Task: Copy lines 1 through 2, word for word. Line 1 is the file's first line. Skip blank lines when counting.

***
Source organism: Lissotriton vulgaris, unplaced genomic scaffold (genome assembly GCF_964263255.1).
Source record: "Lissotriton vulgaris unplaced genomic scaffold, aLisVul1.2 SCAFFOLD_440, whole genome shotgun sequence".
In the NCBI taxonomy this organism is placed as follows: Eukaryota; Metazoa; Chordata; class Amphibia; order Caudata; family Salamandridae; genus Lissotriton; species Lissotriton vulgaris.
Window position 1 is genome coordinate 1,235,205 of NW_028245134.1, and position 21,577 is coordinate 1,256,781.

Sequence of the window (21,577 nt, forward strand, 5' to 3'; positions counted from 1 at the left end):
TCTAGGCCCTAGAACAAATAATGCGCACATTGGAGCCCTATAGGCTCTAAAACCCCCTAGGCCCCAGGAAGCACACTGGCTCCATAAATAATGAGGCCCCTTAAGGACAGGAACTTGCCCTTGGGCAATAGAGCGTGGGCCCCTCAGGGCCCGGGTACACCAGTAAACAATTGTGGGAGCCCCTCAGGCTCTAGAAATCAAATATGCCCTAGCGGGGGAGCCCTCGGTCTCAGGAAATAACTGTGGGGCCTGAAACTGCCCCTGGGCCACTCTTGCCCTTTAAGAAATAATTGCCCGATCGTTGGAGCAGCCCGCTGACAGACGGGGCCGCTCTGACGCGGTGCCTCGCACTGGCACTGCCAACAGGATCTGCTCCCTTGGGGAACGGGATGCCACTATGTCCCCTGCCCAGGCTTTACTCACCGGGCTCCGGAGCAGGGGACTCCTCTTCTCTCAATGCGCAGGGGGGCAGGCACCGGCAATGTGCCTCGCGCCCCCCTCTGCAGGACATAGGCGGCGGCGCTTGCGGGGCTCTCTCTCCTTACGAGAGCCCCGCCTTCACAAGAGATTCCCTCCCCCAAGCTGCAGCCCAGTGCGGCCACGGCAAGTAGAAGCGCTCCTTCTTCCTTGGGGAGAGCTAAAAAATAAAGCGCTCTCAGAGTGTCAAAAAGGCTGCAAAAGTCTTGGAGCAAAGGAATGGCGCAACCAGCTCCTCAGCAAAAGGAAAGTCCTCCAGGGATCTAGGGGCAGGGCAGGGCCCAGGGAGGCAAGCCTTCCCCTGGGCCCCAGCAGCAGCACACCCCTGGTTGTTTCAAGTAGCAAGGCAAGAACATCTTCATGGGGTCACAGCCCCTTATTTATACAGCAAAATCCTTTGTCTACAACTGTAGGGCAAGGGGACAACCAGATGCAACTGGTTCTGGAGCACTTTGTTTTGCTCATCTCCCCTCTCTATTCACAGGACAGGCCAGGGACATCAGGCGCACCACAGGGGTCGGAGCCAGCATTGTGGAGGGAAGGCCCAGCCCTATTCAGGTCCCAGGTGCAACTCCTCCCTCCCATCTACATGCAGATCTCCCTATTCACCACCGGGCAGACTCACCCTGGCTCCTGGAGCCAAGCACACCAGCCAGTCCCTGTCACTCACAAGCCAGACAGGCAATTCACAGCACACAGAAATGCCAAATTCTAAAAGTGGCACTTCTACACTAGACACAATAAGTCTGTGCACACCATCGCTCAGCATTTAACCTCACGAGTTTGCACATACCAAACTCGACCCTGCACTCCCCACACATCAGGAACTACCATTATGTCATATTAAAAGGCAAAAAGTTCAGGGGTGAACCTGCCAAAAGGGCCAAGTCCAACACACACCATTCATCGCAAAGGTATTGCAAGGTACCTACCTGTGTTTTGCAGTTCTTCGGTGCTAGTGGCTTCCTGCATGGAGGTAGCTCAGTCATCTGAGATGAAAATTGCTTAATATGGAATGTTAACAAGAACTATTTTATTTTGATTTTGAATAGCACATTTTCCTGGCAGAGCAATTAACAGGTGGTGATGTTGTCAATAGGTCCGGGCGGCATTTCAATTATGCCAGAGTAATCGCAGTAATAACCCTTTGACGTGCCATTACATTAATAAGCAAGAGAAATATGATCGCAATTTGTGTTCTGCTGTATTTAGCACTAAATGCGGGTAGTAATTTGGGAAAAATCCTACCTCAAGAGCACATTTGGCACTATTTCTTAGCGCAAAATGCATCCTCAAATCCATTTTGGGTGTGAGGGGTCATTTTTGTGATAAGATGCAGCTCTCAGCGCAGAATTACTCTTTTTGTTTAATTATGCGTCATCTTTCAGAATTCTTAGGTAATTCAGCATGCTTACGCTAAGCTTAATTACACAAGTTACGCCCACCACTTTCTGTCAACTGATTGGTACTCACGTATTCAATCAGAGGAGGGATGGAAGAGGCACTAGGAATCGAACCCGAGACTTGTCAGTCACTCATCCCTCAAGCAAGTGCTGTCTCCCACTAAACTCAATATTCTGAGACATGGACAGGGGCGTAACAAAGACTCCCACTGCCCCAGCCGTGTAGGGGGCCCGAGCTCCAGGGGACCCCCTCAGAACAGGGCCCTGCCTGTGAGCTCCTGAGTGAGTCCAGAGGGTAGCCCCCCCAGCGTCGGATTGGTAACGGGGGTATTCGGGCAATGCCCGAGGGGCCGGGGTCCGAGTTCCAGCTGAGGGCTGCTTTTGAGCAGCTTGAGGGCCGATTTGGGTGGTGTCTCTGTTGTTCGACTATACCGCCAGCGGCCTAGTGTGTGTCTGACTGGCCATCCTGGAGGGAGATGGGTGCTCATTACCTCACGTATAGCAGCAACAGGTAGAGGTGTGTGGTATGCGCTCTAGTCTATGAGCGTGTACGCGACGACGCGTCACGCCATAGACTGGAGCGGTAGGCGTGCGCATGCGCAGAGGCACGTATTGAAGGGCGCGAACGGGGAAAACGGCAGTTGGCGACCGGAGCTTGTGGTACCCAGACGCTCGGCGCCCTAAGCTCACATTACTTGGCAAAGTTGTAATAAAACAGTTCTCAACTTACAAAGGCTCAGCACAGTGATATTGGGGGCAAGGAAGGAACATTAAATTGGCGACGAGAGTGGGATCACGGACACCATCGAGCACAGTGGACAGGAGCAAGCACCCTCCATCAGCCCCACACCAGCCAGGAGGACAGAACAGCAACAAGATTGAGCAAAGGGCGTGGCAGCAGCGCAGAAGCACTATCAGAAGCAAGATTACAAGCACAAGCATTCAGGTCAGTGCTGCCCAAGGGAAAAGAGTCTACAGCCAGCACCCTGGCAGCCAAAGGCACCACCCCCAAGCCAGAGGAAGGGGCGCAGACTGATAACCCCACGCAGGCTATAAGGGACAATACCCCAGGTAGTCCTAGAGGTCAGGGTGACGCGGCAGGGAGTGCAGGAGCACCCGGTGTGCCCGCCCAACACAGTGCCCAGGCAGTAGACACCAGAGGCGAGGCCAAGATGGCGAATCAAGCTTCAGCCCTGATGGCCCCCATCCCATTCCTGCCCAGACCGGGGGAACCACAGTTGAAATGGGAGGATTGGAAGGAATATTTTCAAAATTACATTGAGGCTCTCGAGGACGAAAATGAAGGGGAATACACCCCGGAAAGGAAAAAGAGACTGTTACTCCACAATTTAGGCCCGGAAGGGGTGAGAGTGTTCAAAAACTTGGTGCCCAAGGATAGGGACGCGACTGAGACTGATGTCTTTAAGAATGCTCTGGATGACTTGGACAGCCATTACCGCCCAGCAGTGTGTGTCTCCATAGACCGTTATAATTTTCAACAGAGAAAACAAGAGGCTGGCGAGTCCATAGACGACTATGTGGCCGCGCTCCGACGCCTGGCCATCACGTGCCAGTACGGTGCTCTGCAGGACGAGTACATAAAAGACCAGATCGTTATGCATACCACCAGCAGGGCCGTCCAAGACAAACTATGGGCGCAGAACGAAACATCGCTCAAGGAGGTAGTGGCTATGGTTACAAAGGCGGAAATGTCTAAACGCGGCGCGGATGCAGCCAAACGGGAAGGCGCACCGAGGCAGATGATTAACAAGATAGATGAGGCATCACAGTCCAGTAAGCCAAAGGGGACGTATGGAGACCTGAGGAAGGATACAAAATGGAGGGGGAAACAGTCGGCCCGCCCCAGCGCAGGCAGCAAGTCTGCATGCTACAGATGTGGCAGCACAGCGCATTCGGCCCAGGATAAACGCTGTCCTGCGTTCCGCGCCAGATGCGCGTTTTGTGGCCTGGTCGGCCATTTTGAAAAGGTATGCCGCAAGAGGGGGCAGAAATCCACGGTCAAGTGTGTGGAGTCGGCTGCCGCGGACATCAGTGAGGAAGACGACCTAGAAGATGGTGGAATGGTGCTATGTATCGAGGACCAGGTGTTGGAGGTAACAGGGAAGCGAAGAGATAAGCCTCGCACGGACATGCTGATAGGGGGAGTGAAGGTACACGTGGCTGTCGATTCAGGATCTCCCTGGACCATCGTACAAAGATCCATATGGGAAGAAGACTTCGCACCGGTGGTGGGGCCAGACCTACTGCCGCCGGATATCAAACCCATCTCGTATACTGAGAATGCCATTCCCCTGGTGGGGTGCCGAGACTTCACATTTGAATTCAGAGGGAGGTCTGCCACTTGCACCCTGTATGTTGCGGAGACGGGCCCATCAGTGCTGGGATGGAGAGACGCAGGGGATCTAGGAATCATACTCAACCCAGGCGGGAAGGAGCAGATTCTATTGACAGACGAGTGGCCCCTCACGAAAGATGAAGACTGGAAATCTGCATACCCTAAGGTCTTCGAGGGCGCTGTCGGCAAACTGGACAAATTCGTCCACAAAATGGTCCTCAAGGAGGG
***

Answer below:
Source organism: Lissotriton vulgaris, unplaced genomic scaffold (genome assembly GCF_964263255.1).
Source record: "Lissotriton vulgaris unplaced genomic scaffold, aLisVul1.2 SCAFFOLD_440, whole genome shotgun sequence".